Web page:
Lay Abstract:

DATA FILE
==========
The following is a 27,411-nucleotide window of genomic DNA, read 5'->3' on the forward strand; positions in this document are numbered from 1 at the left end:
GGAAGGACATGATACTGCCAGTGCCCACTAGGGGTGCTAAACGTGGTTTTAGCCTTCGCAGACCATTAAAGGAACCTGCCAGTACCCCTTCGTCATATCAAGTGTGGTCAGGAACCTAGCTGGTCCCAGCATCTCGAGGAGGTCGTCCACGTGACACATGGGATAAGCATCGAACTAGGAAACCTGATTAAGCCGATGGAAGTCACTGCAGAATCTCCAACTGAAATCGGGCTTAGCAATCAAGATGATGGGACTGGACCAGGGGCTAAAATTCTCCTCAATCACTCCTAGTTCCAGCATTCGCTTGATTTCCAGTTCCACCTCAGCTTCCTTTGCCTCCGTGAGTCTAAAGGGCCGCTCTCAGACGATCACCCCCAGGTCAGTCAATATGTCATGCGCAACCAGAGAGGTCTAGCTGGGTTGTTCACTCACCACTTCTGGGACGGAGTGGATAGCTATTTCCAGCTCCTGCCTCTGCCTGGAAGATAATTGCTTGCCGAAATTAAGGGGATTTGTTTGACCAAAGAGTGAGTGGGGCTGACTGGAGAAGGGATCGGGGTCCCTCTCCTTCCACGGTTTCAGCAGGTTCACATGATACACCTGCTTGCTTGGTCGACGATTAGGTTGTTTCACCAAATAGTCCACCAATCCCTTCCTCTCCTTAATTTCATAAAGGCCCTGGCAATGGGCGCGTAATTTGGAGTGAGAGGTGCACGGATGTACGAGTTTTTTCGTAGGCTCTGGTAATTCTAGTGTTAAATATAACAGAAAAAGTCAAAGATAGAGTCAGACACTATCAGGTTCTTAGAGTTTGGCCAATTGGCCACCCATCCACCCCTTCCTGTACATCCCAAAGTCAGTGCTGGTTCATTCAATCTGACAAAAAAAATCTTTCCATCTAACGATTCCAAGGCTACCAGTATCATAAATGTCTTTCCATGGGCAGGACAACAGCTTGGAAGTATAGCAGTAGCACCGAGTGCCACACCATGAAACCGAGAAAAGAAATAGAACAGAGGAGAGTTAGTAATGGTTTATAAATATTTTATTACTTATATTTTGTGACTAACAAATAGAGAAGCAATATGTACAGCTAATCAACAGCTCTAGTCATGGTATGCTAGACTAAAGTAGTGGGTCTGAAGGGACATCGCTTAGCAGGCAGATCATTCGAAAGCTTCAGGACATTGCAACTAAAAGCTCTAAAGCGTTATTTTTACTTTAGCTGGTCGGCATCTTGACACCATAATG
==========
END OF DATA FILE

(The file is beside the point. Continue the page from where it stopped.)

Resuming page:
Breast cancer is a leading cause of cancer-related death in women worldwide. Last year in the United States alone over 200,000 new cases were diagnosed and over 40,000 women died from breast cancer. Although through screening efforts we now identify many breast tumors at an early, curable stage before the tumor invaded the surrounding tissue, most patients are diagnosed with more advanced breast cancers where there is a greater chance that the tumor has spread beyond the breast. Our relative inability to effectively treat advanced stage tumors is in part due to the lack of targeted therapy specific for these cancer cells. The most significant problem and the main cause of mortality in breast cancer are the recurrence and metastatic spread of the tumor. Both of these processes may be due to a subpopulation of cells within tumors that have characteristics of stem cells. Furthermore, breast cancer is thought to originate from mammary epithelial stem cells or from cells that acquired the properties of stem cells. The function and differentiation of these cells are controlled by epigenetic programs including defined patterns of DNA methylation and chromatin modifications. Alteration of the normal epigenetic programs in stem cells has been proposed to be an initiating step of tumorigenesis. Thus, understanding the epigenetic programs of normal human mammary epithelial stem cells and their differentiated progeny and comparing these to analogous cell type isolated from breast tumors will improve our understanding of the initiating steps of breast tumorigenesis and may help us identify the cell or origin of distinct breast tumor subtypes. Furthermore, because epigenetic programs can be modified by various agents (dietary factors and chemical compounds) the results of this study will yield important new data that can be the basis of future breast cancer preventative or therapeutic strategies. Large amount of data suggest that the stem cell phenotype and differentiation are epigenetically regulated. This has been demonstrated by the analysis of the role of DNA methylation in development and differentiation. Altered DNA methylation due to elimination of DNA methyltransferases increases genomic instability and leads to tumorigenesis in animal models and hereditary defects in these processes results in developmental disorders in humans. In colon cancer patients, epigenetic alterations are detectable in the normal colon several years before the cancer is diagnosed. Preliminary data in our lab characterizing the global DNA methylation profiles of putative breast epithelial stem and differentiated cells from normal and neoplastic breast tissue also supports the hypothesis that alterations in epigenetic programs regulating cellular differentiation contribute to tumorigenesis. Most importantly, human epidemiologic studies demonstrated that blood folate levels influence breast cancer risk particularly that of estrogen receptor negative tumors. Folic acid is required for DNA methylation, although associations between folate levels and DNA methylation patterns of stem and differentiated cells have not been investigated. Based on our preliminary data we propose that low folate levels may increase breast cancer risk by decreasing DNA methylation and thus inhibiting the differentiation of mammary epithelial stem cells. Chromatin patterns specific for normal mammary progenitor stem cells and their various differentiated progeny and analogous cell types isolated from different breast tumor types that we will identify during the course of the proposed project could potentially be used for predicting breast cancer risk, identifying targets of breast cancer prevention, and markers to monitor the success of preventative therapies. Furthermore, since our preliminary data indicates that the methylation pattern of stem and differentiated cells from normal and cancer tissue are similar and correlate with breast cancer subtypes, we will also use these markers for the classification of breast tumors into clinically relevant groups. Therefore, results of this study will allow us to expand our studies into areas that have not been investigated before and we would like to translate these findings into clinical practice in the near future. Most importantly, because chemotherapeutic agents that modify epigenetic programs are currently being tested in clinical trials in breast cancer patients, it is imperative to understand the potential effects these drugs may have on normal stem and breast cancer cells. Thus, the proposed project is highly innovative and relevant to breast cancer biology and the clinical management of breast cancer patients.